Now don’t get me wrong, I’m not saying that high school teachers are wasting their time by trying to explain binary code to students! I’m saying that high school teachers are only giving general information about certain topics so that students can get an “idea” on what a certain topic or area of study is all about. The point is, that the STN’s wavelengths cover very specific information that may be too disconnected from “general knowledge” to interest or be of use to middle/high schoolers. Also, much of the “general information” that the various wavelengths can provide, is not very well understood by even the most well-informed scientists.

For example, we know that sunspots are cooler regions on the Sun’s photosphere and that they are formed by some kind of magnetic field interactions. And as a result of the formation of these sunspots and the magnetic reactions, Coronal Loops form. But that’s about all that we really know. Sunspots and their closely related Coronal Loops are referred to as “phenomenons” because we have failed to accurately predict their formation, patterns, and understand their nature. What we do know about these phenomena is unlikely to satisfy the appetites of the curious.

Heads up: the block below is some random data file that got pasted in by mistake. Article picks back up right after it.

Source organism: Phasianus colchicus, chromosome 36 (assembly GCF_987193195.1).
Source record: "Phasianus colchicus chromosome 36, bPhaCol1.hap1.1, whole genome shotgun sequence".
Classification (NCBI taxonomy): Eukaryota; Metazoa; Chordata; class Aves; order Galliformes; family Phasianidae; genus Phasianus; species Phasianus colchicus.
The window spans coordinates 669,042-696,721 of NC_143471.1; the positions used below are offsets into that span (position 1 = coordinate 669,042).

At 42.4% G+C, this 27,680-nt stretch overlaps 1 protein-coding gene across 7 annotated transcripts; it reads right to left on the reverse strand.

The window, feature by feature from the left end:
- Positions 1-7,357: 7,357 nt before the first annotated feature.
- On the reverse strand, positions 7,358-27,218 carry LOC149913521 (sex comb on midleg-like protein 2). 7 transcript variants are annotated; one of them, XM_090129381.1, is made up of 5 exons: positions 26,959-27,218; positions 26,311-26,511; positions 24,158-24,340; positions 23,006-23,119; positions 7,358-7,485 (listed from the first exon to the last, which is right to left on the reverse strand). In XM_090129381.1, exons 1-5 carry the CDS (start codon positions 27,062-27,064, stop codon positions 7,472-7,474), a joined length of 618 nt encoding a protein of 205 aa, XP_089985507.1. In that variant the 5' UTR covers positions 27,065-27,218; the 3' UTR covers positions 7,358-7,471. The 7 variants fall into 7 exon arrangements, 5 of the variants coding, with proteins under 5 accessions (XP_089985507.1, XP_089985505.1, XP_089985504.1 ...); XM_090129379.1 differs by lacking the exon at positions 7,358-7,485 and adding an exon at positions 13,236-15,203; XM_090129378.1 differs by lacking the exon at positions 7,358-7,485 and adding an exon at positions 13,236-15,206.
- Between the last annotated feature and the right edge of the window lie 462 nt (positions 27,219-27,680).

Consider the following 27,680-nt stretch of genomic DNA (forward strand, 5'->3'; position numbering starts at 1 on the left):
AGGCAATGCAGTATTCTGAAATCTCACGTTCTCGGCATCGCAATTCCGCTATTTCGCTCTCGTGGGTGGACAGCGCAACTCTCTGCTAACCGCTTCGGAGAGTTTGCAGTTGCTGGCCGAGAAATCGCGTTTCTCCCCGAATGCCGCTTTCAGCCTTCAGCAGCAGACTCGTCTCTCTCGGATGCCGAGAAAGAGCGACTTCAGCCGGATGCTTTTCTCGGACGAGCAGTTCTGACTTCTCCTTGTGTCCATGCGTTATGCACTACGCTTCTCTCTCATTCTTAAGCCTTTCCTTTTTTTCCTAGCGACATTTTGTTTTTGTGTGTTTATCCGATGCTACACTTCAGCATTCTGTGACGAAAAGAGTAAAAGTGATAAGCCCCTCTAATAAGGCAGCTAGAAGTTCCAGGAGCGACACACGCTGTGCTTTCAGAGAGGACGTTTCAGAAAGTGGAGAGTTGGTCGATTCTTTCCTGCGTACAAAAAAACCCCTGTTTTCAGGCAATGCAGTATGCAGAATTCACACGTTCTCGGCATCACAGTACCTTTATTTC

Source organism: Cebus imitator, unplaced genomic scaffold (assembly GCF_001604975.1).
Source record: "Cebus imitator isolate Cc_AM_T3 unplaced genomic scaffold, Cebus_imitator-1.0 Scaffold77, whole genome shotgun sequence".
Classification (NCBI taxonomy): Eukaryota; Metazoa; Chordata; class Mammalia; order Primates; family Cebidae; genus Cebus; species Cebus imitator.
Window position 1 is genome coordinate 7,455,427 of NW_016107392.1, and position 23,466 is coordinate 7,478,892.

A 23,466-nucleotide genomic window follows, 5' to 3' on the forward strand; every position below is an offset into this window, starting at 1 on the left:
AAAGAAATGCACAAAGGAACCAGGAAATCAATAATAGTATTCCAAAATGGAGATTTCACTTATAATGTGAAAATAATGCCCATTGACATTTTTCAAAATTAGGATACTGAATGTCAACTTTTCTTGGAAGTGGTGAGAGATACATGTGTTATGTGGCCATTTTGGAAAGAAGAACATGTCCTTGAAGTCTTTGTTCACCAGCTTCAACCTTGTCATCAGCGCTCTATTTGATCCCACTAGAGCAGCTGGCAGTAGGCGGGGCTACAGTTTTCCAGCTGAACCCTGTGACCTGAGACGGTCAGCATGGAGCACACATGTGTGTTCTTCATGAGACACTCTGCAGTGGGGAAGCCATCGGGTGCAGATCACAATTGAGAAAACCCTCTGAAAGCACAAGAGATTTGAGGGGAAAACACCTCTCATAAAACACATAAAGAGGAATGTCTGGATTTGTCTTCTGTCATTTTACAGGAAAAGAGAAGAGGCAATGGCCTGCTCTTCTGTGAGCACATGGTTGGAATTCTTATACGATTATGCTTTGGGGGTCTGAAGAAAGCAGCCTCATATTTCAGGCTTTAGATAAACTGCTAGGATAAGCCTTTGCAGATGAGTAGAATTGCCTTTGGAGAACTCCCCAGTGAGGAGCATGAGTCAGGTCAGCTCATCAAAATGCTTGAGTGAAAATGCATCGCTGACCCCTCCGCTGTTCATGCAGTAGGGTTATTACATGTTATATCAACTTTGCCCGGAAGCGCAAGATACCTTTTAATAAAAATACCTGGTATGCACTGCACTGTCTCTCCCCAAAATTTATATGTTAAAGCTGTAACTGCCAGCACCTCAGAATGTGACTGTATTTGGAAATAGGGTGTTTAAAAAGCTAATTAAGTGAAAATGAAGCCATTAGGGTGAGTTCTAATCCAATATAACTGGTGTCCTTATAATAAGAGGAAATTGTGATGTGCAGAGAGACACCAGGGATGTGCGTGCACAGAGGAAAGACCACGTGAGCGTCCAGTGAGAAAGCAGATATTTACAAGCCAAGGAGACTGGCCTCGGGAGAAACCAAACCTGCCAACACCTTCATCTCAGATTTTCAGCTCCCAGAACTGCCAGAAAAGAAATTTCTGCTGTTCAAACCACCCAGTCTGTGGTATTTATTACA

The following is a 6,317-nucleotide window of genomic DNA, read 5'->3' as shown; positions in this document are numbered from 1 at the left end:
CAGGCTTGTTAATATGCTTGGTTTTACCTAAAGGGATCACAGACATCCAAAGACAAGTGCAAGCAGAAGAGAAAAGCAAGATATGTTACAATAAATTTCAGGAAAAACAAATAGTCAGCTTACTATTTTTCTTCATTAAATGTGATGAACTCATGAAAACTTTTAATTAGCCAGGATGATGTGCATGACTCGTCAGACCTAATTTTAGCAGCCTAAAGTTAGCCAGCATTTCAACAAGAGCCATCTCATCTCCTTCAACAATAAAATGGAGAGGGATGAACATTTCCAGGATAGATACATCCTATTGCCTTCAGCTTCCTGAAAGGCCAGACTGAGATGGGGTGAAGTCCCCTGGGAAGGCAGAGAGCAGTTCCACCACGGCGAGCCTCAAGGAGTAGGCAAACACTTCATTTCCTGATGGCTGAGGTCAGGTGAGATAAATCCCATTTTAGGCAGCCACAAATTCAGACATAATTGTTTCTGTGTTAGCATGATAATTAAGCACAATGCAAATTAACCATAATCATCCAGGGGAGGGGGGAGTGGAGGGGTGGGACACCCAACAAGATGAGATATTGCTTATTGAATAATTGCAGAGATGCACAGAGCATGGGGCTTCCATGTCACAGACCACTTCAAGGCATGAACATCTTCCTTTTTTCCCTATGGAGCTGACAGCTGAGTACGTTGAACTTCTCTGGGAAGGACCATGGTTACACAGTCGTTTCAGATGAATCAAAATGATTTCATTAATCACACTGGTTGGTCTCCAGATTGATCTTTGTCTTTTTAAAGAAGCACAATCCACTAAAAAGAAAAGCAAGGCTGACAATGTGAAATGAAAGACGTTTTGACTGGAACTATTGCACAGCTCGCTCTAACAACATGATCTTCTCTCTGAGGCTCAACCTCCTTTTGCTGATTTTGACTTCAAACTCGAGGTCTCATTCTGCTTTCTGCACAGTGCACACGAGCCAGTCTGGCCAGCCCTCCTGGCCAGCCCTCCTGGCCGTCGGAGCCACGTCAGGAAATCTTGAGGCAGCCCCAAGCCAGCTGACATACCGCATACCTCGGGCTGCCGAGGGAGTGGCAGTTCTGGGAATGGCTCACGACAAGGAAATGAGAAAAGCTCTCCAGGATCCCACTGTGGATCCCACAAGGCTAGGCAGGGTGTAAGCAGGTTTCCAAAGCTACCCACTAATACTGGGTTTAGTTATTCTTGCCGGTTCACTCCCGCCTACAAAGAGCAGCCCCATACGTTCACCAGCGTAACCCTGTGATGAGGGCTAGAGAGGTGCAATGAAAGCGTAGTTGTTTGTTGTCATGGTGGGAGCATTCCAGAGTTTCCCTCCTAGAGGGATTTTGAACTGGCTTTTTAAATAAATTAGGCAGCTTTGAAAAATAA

Still, not all is for naught.

Here’s some general information could still demonstrate with the STN:

  • In Gaseous bodies in space, such as in the Sun and Jupiter, the time it takes for a point on the “equator” to rotate full circle, is less than the time required for a point closer to a pole to rotate full circle.  On the other hand, in solid bodies in space, such as in Earth and Mars, the time it takes for a point on the “equator” to rotate full circle, is equal to the time required for a point closer to a pole to rotate full circle.
    • We could prove this by tracking a point on the equator of the Sun and count how many days it takes for the point to go all the way around the equator. And then we count how many days it takes for a point near one of the poles to go full circle and compare it to our first number.
    • Then repeat the same process on the Earth and compare the results with observations made earlier on the Sun
    • (THANK YOU PROFESSOR RICHMOND)
  • A solar flare is defined as a sudden, rapid, and intense variation in brightness, and occurs when magnetic energy that has built up in the solar atmosphere is suddenly released.
  • A sunspot is a significantly cooler spot on the sun’s surface (photosphere) and is formed by the interactions of the Sun’s magnetic fields.
  • Coronal loops are horseshoe-shaped protrusions of the Sun’s plasma that occur in between pairs of sunspots.
    •  we can point out solar flares, sunspots, and coronal loops, but we can’t really explain much about them.

It would still be a cool and unique experience for middle and high-schoolers to see the Sun in these different perspectives and see up-close what solar flares, sunspots, and coronal loops look like. You can still definitely utilize some basic information about the Sun to introduce the amazing and unexpectedly dynamic nature of the Sun.

Perhaps the lack of understanding that we have about the Sun may inspire the curious to look further.

 

*special thanks to Professor Michael Richmond